“Then were there two thieves crucified with him” (v. 38). Pictured is Jesus upon the cross. He had been scourged (v. 26), stripped of His clothing (v. 35), and nailed to the cross (Jn. 20:25). Above His head was the inscription, “This is Jesus the King of the Jews.”
The purpose of the inscription was informational. It announced the reason for which Jesus was crucified. Jesus was the king which the Jews rejected. A traveler from a distant land and lacking knowledge of Judea and its culture might read the sign and ask: “Why was this king rejected?” This question is answered in verses 39-44.
Those who passed by cried out, “If thou be the Son of God, come down from the cross.” These words are strikingly similar to those issued by Satan when he tempted Jesus in the wilderness (Matt. 4:3). In verse 40, the condition imposed upon Jesus by the passersby is in diametric opposition to the word of God. Some seven hundred years before the cross, God said, “. . . he hath poured out his soul unto death: and he was numbered with the tressressors” (Isa. 53:12). The passersby ignored the word of God. They would not accept Jesus as the Son of God unless Jesus, too, were to ignore God’s word. The passersby did not know the God who so loved the world that He should give His Son for all who should believe.
In verse 42, the chief priests, the scribes and the elders also imposed the come-down-from-the-cross condition upon Jesus. They said that they would believe that Jesus was the promised King of Israel if Jesus would come down. They would not accept the Promised One unless the Promised One would refuse to pour out His soul unto death. They looked upon the three crosses and beheld three transgressors. They did not see the promised king who was numbered with the transgressors. They would only accept a king who would ignore God in the same manner in which they ignored God. They would bow only to a king of their own creation. They did not know God. No man can know God unless he look upon the Son and see the Father (Jn. 14:9).
“Now from the sixth hour . . .” (v. 45). Darkness was over all the land. The sixth hour is noon and the noon time is significant. Noon is the hour of God’s judgment against Israel (see Amos 8:2, 9). It is likely that the passersby, the chief priests, the scribes and the elders thought the darkness to be God’s judgment against Jesus. The future destruction of the temple and scattering of Israel, however, is cause to infer the darkness was God speaking to His chosen people.
“And about the ninth hour Jesus cried . . .” (v. 46). The words which Jesus cried out were those of Psalm 22:1, a psalm of David. The words of Psalm 22, however, describe things which David never experienced. David’s bones were never pulled out of joint (v. 14); David’s hands and feet were never pierced (v. 16); and David’s clothes were never parted and lots cast upon them (v. 18). Why did David lament “But I am a worm, and no man; a reproach of men, and despised of the people” (v. 6)? David answered this question upon his death bed (II Sam. 23:2, 3). David’s words were not David’s. The words of Psalm 22 were given to David by God the Father. The words which were given to David are the very words which God the Son should speak when the passersby, the chief priests, the scribes, and the elders would mock Him whom they had crucified.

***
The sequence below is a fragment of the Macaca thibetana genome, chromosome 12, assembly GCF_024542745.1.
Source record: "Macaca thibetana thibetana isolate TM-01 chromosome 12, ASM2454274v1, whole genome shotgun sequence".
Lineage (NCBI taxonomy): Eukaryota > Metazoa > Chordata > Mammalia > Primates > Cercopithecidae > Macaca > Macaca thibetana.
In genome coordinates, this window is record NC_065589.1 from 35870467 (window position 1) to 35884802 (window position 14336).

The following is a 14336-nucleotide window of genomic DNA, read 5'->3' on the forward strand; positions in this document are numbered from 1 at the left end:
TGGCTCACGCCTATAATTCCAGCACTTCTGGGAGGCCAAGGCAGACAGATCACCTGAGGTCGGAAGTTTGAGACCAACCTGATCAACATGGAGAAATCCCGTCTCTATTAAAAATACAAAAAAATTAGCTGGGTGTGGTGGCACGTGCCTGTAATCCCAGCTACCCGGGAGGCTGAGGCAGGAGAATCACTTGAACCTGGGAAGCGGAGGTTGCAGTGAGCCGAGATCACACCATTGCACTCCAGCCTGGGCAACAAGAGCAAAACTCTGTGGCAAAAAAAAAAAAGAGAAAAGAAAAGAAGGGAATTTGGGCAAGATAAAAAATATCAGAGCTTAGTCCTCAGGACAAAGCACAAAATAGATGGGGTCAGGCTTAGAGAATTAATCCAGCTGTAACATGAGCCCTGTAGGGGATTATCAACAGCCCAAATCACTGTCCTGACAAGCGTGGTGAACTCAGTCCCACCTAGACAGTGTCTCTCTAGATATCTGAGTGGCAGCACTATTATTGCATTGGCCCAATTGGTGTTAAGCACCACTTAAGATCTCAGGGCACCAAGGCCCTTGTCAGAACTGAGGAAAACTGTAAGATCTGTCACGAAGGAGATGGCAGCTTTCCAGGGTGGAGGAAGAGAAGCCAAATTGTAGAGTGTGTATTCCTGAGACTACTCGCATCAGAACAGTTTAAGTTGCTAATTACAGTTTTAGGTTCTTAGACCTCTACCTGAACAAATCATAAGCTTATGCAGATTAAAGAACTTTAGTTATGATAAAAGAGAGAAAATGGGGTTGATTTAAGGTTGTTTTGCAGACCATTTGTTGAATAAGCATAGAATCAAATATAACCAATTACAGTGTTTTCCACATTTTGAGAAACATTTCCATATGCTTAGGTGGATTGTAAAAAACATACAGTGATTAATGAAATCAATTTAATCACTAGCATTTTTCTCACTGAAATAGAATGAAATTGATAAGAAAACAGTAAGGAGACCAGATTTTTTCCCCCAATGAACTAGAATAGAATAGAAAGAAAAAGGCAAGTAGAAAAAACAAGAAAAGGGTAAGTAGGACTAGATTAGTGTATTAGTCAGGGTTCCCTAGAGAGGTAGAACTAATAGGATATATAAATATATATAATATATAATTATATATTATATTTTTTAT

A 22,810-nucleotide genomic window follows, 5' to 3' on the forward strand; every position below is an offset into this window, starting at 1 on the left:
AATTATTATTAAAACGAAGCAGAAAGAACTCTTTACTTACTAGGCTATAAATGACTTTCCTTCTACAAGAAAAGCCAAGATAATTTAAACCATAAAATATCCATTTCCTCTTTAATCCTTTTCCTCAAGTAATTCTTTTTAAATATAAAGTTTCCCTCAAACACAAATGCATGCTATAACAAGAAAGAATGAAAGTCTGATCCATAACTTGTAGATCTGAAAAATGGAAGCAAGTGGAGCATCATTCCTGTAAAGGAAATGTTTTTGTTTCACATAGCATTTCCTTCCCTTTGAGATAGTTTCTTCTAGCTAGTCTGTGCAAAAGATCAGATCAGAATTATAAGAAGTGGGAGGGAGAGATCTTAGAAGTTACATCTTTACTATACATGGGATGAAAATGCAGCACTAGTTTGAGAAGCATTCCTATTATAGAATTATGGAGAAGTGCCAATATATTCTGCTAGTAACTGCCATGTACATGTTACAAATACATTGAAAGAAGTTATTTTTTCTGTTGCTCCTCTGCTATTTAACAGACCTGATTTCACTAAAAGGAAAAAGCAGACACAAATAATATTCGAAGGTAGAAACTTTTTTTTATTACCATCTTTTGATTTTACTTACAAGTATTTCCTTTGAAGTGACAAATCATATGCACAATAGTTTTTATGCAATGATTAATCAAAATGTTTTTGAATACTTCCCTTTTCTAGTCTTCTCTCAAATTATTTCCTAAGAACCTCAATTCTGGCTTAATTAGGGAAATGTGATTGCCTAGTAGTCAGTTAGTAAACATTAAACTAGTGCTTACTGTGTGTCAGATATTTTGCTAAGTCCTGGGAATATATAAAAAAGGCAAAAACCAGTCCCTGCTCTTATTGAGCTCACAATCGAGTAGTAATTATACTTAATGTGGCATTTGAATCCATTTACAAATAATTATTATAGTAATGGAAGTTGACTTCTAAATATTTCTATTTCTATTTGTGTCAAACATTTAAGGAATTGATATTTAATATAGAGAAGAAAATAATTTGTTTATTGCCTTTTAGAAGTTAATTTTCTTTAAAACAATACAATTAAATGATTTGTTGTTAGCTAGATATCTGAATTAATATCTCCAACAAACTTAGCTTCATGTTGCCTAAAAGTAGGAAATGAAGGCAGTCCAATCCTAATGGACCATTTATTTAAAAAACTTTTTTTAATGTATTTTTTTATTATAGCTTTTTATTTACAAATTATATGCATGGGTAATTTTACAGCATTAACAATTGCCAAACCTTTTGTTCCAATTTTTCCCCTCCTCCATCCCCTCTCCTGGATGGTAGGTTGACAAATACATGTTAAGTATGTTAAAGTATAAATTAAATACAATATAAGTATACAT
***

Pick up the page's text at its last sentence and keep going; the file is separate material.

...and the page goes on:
Jesus cried out, “Eli, Eli, lama sabachthani,” such that all men might know that He was the Promised One of whom the scriptures speak. Verse 47 reveals that some did not hear. They thought Jesus was crying out to Elijah to save Him. They did not hear the Son crying out to them through the scriptures. There are none so blind as them who will not see.
Jesus cried again and “yielded up the ghost” (v. 50). It was the ninth hour (v. 46). The ninth hour was the time of the evening sacrifice. Day in and day out, a lamb was sacrificed at this time in the manner prescribed in Exodus 29:39. The completion of the sacrifice was announced by a blast from a shofar. The blast served notice that the required sacrifice had been satisfied.
Jesus was the required sacrifice for sin. God gave notice that the required sin offering was complete with the renting of the veil in the temple and a great shaking of the earth (v. 51). The veil in the temple served as a barrier separating the most holy area of the temple (representing the presence of God) from the sanctuary. It was a barrier which no one could pass except the high priest on one day, the day of atonement. The physical renting of the veil is symbolic of Christ’s removing the veil that hid Old Testament truths from the chief priests and the scribes and elders (see II Cor. 3:14).
The Gentiles present (the Roman centurion and them with him) saw that which the Jews refused to see. They said, “Truly this was the Son of God.” Psalm 22 closes with the promise of a seed which will declare the righteousness of Him who was crucified to a people who shall hear. Christ has removed the veil. Let us declare the word of Him who spoke to David.